Hi Rory,

We were completing some strategic planning this week and were contemplating succession planning over the next three years. One of our dilemmas has always been the search for potential senior managers/directors. It would be really good if we knew exactly what aspirations you had over the next three years and whether a career here is something you would wish to pursue. Give this some thought and let me and Harry know how you feel when we get together.

Take care, kind regards as ever John

In concluding this section on employer/employee seduction, the most compelling finding is that apart from deliberately fuelling sexual desire, the process of same-sex seduction (or cross-sex in the case of lesbian and gay women and men) follows almost exactly the same path as heterosexual seduction.



Summarising the Seduction Process

Figure 1 shows the different stages of seduction. A relationship may fail at any stage. During stage 1, both parties behave in ways that provide accessand communicate a willingness to engage in information exchange. During stage 2 there is a continuing interest in acquiring information about the other. Initially, the information is biographical, but later each starts to tell stories about their life. The stories are initially non-risqué, but if interest in maintained the stories become more personal so that each understands the state of the other’s intimate relationships.

Figure 1 – The Stages of Seduction

ch3 img 001


In stage 3, parties use this knowledge to provide emotional support. They may flatter each other to protect and develop each other’s ego. Each contributes to the sense of well-being of the other and their own confidence grows. In stage 4, this confidence is manifest through an increasing level of intimacy. Each clarifies their goals and talks about the relationship they would like. In some business contexts, this may be ritualistic and formal (e.g. an employment or supply contract negotiation). It may be accompanied by changes in clothing, body language and communication. In sexual relationships, changes involve rituals, and playful behaviours, that stimulate each other’s sexual desire. If there is a long-term intent, future aspirations and commitments will be discussed.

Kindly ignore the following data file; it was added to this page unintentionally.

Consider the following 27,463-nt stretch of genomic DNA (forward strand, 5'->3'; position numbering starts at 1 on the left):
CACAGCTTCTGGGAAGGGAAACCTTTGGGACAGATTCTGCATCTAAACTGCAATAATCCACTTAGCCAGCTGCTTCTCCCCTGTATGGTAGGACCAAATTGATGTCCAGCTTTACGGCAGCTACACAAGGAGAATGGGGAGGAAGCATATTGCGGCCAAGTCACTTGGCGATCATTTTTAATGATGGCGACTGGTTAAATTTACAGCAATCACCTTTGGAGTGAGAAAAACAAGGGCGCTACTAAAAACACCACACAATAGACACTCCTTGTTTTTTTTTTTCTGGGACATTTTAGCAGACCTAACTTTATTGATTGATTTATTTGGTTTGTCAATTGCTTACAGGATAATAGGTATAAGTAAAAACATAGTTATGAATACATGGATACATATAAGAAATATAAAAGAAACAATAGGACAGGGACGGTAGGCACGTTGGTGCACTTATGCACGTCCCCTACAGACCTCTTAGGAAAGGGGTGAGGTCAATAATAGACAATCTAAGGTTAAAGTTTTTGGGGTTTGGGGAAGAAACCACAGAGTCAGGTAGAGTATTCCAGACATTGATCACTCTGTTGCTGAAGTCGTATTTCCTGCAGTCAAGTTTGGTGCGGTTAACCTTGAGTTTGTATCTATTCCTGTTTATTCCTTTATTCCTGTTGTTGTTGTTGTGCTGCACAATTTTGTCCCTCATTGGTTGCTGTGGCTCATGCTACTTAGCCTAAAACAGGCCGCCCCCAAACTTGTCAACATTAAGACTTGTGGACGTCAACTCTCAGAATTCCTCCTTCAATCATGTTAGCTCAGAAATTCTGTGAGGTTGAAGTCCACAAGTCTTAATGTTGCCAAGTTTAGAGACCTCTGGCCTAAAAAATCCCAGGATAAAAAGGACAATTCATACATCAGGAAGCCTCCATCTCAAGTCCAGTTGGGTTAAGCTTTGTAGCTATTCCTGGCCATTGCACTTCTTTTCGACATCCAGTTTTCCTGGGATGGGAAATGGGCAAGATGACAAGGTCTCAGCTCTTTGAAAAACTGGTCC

In obtaining feedback from women, I received two interesting comments. Firstly, one person claimed that sometimes people ‘live a lie’ and obscure the truth about their current relationships in order to seduce someone. This can happen but the seduction will fail if the true state of these relationships is revealed, or one party starts to distrust the other. A person will normally reject the seducer if they are found to be deceitful. Living a lie is not the best seduction strategy, particularly if the goal is a committed relationship.

The second comment was that seduction might be spontaneous and “for no reason at all”. I can concur that the seduction may be rapid – two people can go through all four stages in a matter of days (or hours!) if both enjoy spontaneity. Such behaviour might be found in holiday romances, or when people strike up quick relationships away from home at conferences or weddings. Spontaneous behaviour, however, is still purposeful and meets immediate emotional needs, even if not well understood. However long it takes, the pattern of behaviour, rather than the length of the intended relationship is the hallmark of seduction.


Defining Intimacy

A successful seduction leads to intimacy – a relationship in which previously private feelings and thoughts can be openly expressed and exchanged. As a verb, intimate means “to state or make known”25. As an adjective, intimate means “closely acquainted, familiar”. It can be used of people (i.e. “intimate friend” or of knowledge (i.e. “intimate knowledge of a subject”). Intimacy, therefore, is linked to the idea of detailed knowledge about something or someone.

It is not necessary to engage in sexual acts, or have sexual desires towards another, for a relationship to be intimate. As a noun, an intimate means “a very close friend”, not a lover. For a relationship to be intimate, an awareness of the other’s sexual intentions and aspirations is typical, but it does not follow that there has to be sexual interest (even if this sometimes develops). Sometimes a relationship becomes more intimate when parties agree there is no mutual sexual interest (or that any interest will not be pursued).